Brisbane was my destination after Sydney. To get there I took a Countrylink overnight train which cost me $65AUD. The trains have regular seats so it’s not the most comfortable ride but there is a buffet car so you can get hot food and drinks all journey. The journey would have been ok if it hadn’t been for one disgustingly drunk idiot who yelled at staff and passengers all night.
After the train ride ended and I arrived in Brisbane, my lovely couchsurfing host collected me from the station and took me to the most beautiful thing I might ever have seen. It was a room with a bed in it that I didn’t have to share with anyone else. After a night on a train with a few hundred people and nearly 10 months in dorm rooms with up to 23 other people, the room was a little piece of paradise.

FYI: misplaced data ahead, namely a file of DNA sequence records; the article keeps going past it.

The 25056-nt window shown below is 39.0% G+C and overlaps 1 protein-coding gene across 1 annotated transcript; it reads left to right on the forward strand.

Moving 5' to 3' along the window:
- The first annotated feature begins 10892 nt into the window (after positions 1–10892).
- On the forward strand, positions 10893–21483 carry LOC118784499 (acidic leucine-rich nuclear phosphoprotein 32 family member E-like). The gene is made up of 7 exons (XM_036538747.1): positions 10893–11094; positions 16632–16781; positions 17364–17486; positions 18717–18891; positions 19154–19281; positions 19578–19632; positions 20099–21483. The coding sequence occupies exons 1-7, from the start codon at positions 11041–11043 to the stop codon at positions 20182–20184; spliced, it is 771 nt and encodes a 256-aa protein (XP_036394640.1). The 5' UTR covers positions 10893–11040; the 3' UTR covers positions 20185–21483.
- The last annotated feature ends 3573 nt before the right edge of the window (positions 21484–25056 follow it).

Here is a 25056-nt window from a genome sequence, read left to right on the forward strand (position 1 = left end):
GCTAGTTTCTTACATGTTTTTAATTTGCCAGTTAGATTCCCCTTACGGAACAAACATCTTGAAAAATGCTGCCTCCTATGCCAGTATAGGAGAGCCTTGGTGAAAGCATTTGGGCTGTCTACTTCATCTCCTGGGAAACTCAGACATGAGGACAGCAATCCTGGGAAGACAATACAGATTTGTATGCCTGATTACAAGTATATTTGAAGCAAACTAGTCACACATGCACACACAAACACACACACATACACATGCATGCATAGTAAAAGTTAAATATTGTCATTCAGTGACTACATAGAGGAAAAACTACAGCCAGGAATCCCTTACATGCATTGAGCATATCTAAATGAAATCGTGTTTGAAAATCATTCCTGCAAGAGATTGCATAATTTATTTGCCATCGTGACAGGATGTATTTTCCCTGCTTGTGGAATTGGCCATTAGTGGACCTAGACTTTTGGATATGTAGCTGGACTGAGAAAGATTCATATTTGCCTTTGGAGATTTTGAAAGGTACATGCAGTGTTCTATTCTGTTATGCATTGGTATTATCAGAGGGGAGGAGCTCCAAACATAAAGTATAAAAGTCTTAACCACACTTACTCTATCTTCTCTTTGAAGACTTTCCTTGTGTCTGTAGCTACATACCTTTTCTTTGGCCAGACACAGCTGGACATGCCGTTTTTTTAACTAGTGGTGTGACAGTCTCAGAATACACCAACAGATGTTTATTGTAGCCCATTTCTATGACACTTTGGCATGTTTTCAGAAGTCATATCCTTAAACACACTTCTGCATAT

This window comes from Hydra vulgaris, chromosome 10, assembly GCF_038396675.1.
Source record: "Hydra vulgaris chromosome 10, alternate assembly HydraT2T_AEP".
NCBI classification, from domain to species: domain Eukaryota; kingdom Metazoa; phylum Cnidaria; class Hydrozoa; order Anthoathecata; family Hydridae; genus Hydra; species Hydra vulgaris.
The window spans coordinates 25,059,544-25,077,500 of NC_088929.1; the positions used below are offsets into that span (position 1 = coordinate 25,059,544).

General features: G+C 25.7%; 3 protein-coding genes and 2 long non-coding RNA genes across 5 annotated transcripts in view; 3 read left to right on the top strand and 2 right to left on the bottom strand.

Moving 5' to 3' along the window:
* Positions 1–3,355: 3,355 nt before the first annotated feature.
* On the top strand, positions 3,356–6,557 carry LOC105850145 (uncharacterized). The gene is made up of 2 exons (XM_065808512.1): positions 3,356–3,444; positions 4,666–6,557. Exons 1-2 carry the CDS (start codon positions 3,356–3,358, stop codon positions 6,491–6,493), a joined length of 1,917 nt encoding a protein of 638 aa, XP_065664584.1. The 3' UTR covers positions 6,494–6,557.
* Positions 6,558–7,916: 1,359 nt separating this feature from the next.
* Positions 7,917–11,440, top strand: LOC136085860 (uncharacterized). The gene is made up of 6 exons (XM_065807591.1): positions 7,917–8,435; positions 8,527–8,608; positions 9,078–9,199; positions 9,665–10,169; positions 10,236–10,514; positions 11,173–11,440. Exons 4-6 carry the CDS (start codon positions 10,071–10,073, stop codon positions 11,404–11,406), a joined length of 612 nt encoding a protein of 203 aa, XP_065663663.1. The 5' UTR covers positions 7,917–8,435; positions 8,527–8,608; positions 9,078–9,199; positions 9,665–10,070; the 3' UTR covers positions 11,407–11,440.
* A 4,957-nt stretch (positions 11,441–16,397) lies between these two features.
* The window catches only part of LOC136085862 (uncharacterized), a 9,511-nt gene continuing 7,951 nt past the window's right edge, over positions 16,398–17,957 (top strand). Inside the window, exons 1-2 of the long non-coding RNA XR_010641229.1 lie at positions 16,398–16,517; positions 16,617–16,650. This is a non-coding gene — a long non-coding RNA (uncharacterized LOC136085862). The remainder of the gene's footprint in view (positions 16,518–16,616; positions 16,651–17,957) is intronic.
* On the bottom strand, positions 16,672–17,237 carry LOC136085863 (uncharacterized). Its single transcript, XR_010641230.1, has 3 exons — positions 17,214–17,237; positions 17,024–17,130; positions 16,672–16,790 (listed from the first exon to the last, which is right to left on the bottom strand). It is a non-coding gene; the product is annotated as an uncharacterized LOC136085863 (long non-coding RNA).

To get around in Brisbane, you’ll need a Go card. This is a plastic card which you load money onto. You then tap on and off transport as you use it and the appropriate fare is deducted. There’s a refundable $10AUD deposit to pay when you first get the card but you can claim that, and any remaining positive balance, back when you hand it in to a ticket office.
Anyway, I’ve deviated. Brisbane City is set on the Brisbane river (excellent naming convention there) and as a result has some amazing riverside living and attractions. It also has a bit of a flooding problem but they’re working on that. One of my favourite riverside areas was the Southbank.
The entire Southbank area was flattened for Expo 88 and then rebuilt after all the expo structures were dismantled. There are still echoes of expo to see. Whilst in Brisbane, I took a free guided walk run by the Brisbane Greeters. The ‘Greeter’ programme is run worldwide and gets locals involved in showing tourists around their Cities. The tour I took covered quite a lot of how Brisbane changed before and after Expo 88. Here’s an example of an expo remnant, a hovering man on a unicycle.
There’s also a fairly fun exhibition about Expo 88 in the city hall where there have examples of float designs and general expo paraphernalia. I enjoyed the costumes the best. This one reminded me of feathery friends in Sydney.